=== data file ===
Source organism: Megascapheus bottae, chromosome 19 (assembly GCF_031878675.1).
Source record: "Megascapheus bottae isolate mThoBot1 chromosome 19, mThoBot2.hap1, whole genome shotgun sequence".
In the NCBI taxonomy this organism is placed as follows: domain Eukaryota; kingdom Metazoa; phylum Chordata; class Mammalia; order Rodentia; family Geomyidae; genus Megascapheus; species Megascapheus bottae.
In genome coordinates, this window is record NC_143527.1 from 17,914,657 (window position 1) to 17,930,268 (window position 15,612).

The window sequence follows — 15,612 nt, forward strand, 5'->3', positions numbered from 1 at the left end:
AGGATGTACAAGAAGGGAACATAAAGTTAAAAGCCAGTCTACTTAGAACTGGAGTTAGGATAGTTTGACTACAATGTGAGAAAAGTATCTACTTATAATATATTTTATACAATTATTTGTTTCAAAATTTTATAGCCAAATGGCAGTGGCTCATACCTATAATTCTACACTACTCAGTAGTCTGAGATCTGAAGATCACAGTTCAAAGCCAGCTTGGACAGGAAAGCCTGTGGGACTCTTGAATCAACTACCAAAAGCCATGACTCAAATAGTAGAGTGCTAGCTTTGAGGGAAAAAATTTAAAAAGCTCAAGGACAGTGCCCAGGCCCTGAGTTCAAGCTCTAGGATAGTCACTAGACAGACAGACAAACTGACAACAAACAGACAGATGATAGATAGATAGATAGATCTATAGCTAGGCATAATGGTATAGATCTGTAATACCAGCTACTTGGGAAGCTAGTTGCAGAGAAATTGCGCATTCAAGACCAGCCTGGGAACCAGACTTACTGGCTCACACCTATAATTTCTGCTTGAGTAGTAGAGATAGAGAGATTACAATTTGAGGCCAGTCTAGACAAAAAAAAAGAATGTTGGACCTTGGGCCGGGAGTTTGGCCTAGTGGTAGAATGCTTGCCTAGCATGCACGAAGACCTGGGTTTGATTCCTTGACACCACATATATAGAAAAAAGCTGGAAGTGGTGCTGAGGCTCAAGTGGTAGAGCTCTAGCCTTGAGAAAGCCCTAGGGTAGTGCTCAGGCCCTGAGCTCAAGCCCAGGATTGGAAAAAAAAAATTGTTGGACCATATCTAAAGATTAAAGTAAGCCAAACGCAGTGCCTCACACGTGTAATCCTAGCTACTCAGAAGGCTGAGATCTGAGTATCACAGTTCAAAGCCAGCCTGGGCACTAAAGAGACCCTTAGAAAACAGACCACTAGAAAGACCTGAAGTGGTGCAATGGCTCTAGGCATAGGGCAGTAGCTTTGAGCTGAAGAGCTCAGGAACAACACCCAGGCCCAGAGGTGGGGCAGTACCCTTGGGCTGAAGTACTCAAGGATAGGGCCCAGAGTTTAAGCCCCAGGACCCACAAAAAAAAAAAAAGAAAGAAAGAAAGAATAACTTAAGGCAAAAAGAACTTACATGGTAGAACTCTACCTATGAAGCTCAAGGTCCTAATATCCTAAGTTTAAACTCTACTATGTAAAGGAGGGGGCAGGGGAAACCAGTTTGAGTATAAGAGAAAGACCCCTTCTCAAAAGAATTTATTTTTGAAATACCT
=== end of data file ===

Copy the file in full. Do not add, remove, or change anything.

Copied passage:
Source organism: Megascapheus bottae, chromosome 19 (assembly GCF_031878675.1).
Source record: "Megascapheus bottae isolate mThoBot1 chromosome 19, mThoBot2.hap1, whole genome shotgun sequence".
In the NCBI taxonomy this organism is placed as follows: domain Eukaryota; kingdom Metazoa; phylum Chordata; class Mammalia; order Rodentia; family Geomyidae; genus Megascapheus; species Megascapheus bottae.
In genome coordinates, this window is record NC_143527.1 from 17,914,657 (window position 1) to 17,930,268 (window position 15,612).

The window sequence follows — 15,612 nt, forward strand, 5'->3', positions numbered from 1 at the left end:
AGGATGTACAAGAAGGGAACATAAAGTTAAAAGCCAGTCTACTTAGAACTGGAGTTAGGATAGTTTGACTACAATGTGAGAAAAGTATCTACTTATAATATATTTTATACAATTATTTGTTTCAAAATTTTATAGCCAAATGGCAGTGGCTCATACCTATAATTCTACACTACTCAGTAGTCTGAGATCTGAAGATCACAGTTCAAAGCCAGCTTGGACAGGAAAGCCTGTGGGACTCTTGAATCAACTACCAAAAGCCATGACTCAAATAGTAGAGTGCTAGCTTTGAGGGAAAAAATTTAAAAAGCTCAAGGACAGTGCCCAGGCCCTGAGTTCAAGCTCTAGGATAGTCACTAGACAGACAGACAAACTGACAACAAACAGACAGATGATAGATAGATAGATAGATCTATAGCTAGGCATAATGGTATAGATCTGTAATACCAGCTACTTGGGAAGCTAGTTGCAGAGAAATTGCGCATTCAAGACCAGCCTGGGAACCAGACTTACTGGCTCACACCTATAATTTCTGCTTGAGTAGTAGAGATAGAGAGATTACAATTTGAGGCCAGTCTAGACAAAAAAAAAGAATGTTGGACCTTGGGCCGGGAGTTTGGCCTAGTGGTAGAATGCTTGCCTAGCATGCACGAAGACCTGGGTTTGATTCCTTGACACCACATATATAGAAAAAAGCTGGAAGTGGTGCTGAGGCTCAAGTGGTAGAGCTCTAGCCTTGAGAAAGCCCTAGGGTAGTGCTCAGGCCCTGAGCTCAAGCCCAGGATTGGAAAAAAAAAATTGTTGGACCATATCTAAAGATTAAAGTAAGCCAAACGCAGTGCCTCACACGTGTAATCCTAGCTACTCAGAAGGCTGAGATCTGAGTATCACAGTTCAAAGCCAGCCTGGGCACTAAAGAGACCCTTAGAAAACAGACCACTAGAAAGACCTGAAGTGGTGCAATGGCTCTAGGCATAGGGCAGTAGCTTTGAGCTGAAGAGCTCAGGAACAACACCCAGGCCCAGAGGTGGGGCAGTACCCTTGGGCTGAAGTACTCAAGGATAGGGCCCAGAGTTTAAGCCCCAGGACCCACAAAAAAAAAAAAAGAAAGAAAGAAAGAATAACTTAAGGCAAAAAGAACTTACATGGTAGAACTCTACCTATGAAGCTCAAGGTCCTAATATCCTAAGTTTAAACTCTACTATGTAAAGGAGGGGGCAGGGGAAACCAGTTTGAGTATAAGAGAAAGACCCCTTCTCAAAAGAATTTATTTTTGAAATACCT